But in the depths of Sunbere’s rare manuscripts collection, the Librarian found a very old tale, written on handmade paper, that told of a time before the Wall, of two lovers who had been divided when the Wallmakers had created their masterwork. And though in those days there were no Crossing Points, no Perimeter and no Reconnaissance Units, and the two women were easily reunited, the story had insisted that they had never again been quite so happy, for they had mourned the loss of magic in Ancelstierre as though it had been their own child. The last line had been partly illegible: But if magic returns to the south, the story concluded, and there was nothing more.
“If magic returns to the south,” the Librarian whispered to herself, and looked around her at the high stone walls and wooden shelves. She knew the answer. If magic returned to the south, it would be the end of Ancelstierre, and very likely of the Old Kingdom too; the two realms defined themselves by magic, and its lack.
It was in the great libraries’ high stacks that she first discovered the tales that claimed that the Sayres had originally come from across the Wall. The few scholars who had worked in the discipline since the beginning of the Interregnum mostly dismissed the connection as nothing more than a folk etymology arising from a suggestive coincidence, but the Librarian was intrigued nonetheless. She did not imagine that in any possible way she could “belong” in the Old Kingdom—and indeed, five hundred miles south of the Wall, she felt the Charter not at all, even in the strongest northern winds—but she liked the reminder that it was possible to change one’s point of view concerning what was real, and what was only delusion.
Five years after going up from Wyverly, she heard from one of her former schoolmates that the College was looking for a librarian, preferably someone with some Charter magic (for Wyverly had drawn some very astute conclusions regarding its continuing association with the Abhorsen family, and school policy at the highest levels had changed accordingly), and the Librarian immediately sent inquiries to her alma mater regarding the position. After a few civilized exchanges between the Librarian and the Head Magistrix, she was offered that position by which our story defines her, which she accepted, leaving Sunbere directly. And so at the College she remained, becoming a familiar sight in Wyverly town and in Bain to the north, a trim figure in sensible dark clothes on a sturdy bicycle with a satchel of books and papers strapped across her back.
* * * * *
It was not until years later, after the unusual events at Forwin Mill (as the Times laconically described it), that the Librarian began to think of crossing the Wall.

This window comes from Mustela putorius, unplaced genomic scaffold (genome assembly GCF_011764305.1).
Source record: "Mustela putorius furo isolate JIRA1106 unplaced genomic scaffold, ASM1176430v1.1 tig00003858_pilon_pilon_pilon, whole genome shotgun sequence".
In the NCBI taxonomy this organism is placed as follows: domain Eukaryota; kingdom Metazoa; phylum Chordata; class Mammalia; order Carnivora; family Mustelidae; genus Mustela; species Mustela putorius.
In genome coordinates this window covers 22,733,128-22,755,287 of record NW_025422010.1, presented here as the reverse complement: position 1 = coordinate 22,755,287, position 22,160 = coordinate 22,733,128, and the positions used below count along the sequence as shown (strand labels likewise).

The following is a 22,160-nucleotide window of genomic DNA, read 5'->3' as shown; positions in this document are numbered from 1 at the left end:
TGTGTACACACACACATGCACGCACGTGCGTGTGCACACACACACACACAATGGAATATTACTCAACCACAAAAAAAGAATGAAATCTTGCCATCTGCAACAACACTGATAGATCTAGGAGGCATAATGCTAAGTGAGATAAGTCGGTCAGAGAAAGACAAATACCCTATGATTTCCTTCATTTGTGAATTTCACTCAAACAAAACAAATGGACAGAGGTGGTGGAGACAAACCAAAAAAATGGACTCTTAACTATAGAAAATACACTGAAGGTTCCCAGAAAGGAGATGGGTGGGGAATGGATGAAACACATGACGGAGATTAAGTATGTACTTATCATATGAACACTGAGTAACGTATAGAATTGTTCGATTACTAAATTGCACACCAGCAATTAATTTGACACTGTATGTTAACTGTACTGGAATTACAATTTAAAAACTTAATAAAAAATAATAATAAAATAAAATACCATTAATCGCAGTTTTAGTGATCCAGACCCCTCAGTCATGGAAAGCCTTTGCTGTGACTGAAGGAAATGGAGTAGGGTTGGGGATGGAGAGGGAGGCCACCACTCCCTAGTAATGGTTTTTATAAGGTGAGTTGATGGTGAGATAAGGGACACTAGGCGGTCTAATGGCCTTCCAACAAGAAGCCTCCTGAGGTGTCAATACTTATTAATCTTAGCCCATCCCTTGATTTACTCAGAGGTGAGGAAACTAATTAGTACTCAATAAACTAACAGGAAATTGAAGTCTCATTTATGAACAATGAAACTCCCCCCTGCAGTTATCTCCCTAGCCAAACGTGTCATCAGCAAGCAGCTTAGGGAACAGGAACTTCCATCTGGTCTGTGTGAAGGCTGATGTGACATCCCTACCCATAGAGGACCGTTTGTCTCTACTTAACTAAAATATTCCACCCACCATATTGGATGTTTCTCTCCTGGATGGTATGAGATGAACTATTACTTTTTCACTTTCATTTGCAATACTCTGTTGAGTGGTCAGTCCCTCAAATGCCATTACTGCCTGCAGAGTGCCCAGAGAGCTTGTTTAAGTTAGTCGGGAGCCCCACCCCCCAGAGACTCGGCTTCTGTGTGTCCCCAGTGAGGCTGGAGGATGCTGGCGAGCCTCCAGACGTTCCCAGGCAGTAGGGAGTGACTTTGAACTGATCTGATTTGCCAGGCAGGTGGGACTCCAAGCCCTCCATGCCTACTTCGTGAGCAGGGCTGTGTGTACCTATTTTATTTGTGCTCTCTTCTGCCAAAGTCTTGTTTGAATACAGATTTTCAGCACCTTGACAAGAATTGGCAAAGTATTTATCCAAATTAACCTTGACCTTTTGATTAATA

Even twenty years after Kerrigor, the idea was not without a thrill of fear; only the Abhorsen and her family, who walked in Death as part of their birthright, really seemed able to negotiate the crossing with ease. The Librarian had watched Miss Ellimere, as she was known around Wyverly College, and secretly envied the young girl her ability to take nearly anything in stride. She would, the Librarian thought, make a very great Queen one day.
Unauthorized persons were shot on sight at the Perimeter, and one was not considered authorized to approach the Crossing Point unless one possessed the proper paperwork from both governments. She was not really surprised, despite her family connexion to the Chief Minister (her father’s second cousin once removed), when her letter of request for a Crossing Permit was returned with a politely bureaucratic denial, despite her detailed proposal outlining possible research on cross-Wall folk tales.
The letter was delivered the same day that the Times carried a brief piece on the destruction of Dorrance Hall, which had burned down with its owner inside it: a house party entertainment gone tragically awry. Because the Librarian kept her ear to the ground in Bain, figuratively speaking, she knew enough to suspect that the “accident” was related somehow to the Abhorsen-in-Waiting briefly crossing the Wall, and taking the Chief Minister’s nephew, the Librarian’s distant relation Nicholas Sayre, back to the Old Kingdom with her. The Times had not mentioned Nicholas Sayre at all, and the Librarian thought he would soon fade into less than a story, remembered in Bain for his achievements on the Somersby cricket side, if at all: he would be dead to Ancelstierre. Would Ancelstierre, she wondered, be dead to him? Or was it already?
Only after she had mused on Nicholas Sayre’s effective death for upwards of a week did the Librarian think to consult the Head Magistrix, who of course was on familiar terms with the Abhorsen, and the King.
Magistrix Coelle was a hardy soul, in her own way, and besides possessing enough perspicacity for any two instructors she was also Bain born and bred; as a child she had heard the old stories of people wanting to cross the Wall, and she knew enough to recognize the look in the Librarian’s eyes. “I will write to the Abhorsen,” she said at last, after listening to the Librarian’s rather impassioned speech; “I can make no promises, of course.”